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This article was first published in the January 2018 UK edition of Accounting and Business magazine.

PwC and EY have both recently announced that they have accepted client payments in bitcoin. Amazon has indicated it may soon do the same. According to reports in the media, Amazon recently registered three new website domain names related to ‘crypto-currency’ (, and, a clear sign of intent.

Virtual currencies are now reaching the mainstream. They have already changed the payment industry and how individuals and businesses transact. But with so many conflicting opinions about bitcoin, it can be hard to work out its benefits and potential. Will it replace money and how is it affecting business?

What is it?

Bitcoin is a digital or ‘cryptocurrency’. Individuals and businesses can use it to buy things and transfer value without intermediaries such as banks. Transactions are encrypted and time-stamped. The currency was created in 2009 by Satoshi Nakamoto − a pseudonym. The individual’s identity is still being debated.

In the last few years, interest in bitcoin has burgeoned, leading many investment experts to believe it was a bubble waiting to burst. In mid January, faced with the prospect of a global regulatory clampdown, the prices of all cryptocurrencies plummeted. Bitcoin’s global market is still worth billions of pounds. However, at time of going to press, one bitcoin was worth US$11,110, down 44% from a peak of US$20,000 in December.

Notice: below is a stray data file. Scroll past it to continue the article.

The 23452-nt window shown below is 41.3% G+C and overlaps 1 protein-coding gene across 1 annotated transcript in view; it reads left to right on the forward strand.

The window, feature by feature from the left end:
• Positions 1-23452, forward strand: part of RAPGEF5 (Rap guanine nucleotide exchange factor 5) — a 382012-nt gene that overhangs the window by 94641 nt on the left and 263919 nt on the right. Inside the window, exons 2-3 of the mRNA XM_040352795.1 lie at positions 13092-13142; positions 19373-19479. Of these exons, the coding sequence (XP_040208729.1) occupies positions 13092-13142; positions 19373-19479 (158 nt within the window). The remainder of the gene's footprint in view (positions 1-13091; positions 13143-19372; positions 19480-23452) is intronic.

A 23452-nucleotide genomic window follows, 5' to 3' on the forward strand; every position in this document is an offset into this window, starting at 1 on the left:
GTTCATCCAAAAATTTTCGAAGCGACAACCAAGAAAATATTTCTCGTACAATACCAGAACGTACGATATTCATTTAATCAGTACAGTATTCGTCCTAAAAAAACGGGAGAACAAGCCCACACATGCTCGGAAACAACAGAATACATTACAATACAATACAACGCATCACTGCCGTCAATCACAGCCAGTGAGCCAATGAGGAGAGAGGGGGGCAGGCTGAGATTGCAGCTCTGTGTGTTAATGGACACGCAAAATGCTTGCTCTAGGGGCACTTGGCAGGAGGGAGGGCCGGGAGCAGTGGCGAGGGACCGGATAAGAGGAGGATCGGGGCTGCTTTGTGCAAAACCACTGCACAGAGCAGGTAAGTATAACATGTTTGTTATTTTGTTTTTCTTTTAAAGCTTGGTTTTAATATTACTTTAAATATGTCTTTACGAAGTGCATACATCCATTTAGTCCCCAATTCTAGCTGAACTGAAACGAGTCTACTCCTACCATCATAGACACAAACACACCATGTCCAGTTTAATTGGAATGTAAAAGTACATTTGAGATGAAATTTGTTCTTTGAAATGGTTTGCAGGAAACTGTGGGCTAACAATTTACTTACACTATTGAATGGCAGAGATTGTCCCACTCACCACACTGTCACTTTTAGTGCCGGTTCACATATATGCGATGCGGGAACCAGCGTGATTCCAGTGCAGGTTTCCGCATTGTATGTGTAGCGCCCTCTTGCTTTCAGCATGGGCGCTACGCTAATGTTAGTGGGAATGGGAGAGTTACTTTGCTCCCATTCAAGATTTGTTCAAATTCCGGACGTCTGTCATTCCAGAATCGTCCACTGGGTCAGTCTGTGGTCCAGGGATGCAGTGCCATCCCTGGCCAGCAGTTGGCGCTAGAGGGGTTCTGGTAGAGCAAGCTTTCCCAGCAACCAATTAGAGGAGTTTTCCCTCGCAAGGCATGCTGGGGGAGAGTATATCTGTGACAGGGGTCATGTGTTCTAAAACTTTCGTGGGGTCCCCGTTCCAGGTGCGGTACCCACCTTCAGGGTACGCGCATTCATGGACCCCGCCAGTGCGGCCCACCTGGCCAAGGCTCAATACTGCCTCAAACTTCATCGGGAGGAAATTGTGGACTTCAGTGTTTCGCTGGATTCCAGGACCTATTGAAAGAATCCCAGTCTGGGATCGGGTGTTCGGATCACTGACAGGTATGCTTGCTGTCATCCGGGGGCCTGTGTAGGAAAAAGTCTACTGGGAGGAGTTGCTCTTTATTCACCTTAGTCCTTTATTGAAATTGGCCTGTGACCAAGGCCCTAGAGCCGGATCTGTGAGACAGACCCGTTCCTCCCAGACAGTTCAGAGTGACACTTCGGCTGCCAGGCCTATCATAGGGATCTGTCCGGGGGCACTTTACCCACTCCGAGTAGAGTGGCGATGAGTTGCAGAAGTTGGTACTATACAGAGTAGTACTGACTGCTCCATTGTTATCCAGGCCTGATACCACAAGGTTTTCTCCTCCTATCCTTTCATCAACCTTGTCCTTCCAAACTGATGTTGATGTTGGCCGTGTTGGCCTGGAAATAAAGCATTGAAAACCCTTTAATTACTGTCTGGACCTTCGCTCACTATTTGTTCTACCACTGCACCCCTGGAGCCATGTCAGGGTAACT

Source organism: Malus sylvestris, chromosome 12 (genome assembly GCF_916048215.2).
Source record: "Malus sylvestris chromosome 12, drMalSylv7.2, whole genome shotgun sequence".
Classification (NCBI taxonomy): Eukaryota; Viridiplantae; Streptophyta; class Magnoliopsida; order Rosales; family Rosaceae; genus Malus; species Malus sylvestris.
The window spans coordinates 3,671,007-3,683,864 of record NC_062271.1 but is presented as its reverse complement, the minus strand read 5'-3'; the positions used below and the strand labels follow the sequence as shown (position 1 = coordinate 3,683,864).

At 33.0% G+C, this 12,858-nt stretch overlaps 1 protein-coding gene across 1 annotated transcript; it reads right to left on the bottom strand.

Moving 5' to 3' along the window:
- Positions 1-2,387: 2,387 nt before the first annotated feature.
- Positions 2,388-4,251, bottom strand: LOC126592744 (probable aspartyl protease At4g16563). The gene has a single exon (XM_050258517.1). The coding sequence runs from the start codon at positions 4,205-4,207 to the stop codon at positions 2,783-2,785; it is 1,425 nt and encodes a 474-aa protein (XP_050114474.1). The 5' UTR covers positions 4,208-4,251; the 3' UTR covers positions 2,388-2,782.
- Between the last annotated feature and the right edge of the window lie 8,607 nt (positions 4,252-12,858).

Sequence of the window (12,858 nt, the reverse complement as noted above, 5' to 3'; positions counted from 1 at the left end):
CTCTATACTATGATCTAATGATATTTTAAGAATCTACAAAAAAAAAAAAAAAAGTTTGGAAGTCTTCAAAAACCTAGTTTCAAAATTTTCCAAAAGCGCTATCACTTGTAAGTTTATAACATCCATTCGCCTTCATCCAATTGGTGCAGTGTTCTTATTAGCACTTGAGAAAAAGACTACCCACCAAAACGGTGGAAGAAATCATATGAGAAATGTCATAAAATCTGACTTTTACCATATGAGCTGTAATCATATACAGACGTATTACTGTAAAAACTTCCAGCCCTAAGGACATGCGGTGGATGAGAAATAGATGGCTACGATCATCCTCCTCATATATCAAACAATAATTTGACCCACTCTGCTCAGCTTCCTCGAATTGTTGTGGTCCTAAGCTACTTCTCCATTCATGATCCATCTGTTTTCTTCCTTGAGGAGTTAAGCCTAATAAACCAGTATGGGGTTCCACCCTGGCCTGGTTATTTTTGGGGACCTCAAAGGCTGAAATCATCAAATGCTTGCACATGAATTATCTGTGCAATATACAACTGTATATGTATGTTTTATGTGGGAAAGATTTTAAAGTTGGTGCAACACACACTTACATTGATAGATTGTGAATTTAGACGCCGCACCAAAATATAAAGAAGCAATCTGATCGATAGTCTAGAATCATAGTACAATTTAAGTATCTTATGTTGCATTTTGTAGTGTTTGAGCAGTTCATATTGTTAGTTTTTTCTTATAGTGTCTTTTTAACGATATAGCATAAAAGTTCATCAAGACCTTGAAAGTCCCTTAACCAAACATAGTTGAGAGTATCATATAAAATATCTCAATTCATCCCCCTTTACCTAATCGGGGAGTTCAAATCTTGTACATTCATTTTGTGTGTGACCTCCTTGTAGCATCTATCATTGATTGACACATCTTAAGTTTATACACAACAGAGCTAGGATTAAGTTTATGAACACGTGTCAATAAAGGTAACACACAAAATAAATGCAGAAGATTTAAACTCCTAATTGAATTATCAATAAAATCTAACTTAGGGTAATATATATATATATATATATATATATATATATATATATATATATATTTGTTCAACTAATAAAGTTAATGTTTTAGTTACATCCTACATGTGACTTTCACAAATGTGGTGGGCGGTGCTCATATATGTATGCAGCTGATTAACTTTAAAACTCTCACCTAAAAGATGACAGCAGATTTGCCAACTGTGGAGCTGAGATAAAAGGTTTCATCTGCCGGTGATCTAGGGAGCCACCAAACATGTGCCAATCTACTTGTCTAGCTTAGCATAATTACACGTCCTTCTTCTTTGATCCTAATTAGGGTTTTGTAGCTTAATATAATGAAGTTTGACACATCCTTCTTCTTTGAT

Coin owners can transfer its value to anyone else in a ‘chain’ of transactions, which form a block. These blocks form a ‘blockchain’ − a digital ledger that can record and verify transactions, such as bitcoin, legal contracts, financial statements or even medical records. Records in a blockchain can only be changed with the permission of everyone involved in the transaction. You can convert bitcoins into cash at an exchange, just as you can for a traditional currency.

You’ll usually need a mobile app or computer program to use bitcoin. Bitcoins are kept and exchanged using a digital wallet.

You can invest in bitcoin funds, such as the Bitcoin Investment Trust offered by British stockbroker Hargreaves Lansdown.

The dark side

Bitcoin is unlikely to replace real money, according to some experts, who say that because bitcoin isn’t regulated and because it’s widely used by criminals and on the ‘dark web’, it’s unlikely to become an everyday thing used by billions of people.

Banks have generally not offered bitcoin services since it began, preferring to invest in blockchain and other financial technology (‘fintech’).

Jamie Dimon, chief executive of JPMorgan Chase & Co, a financial services company with assets of US$2.6 trillion, made headlines when he was reported as saying that bitcoin was ‘a fraud’ and would eventually ‘blow up’.

‘The currency isn’t going to work,’ Dimon was reported as saying. ‘You can’t have a business where people can invent a currency out of thin air and think that people who are buying it are really smart.’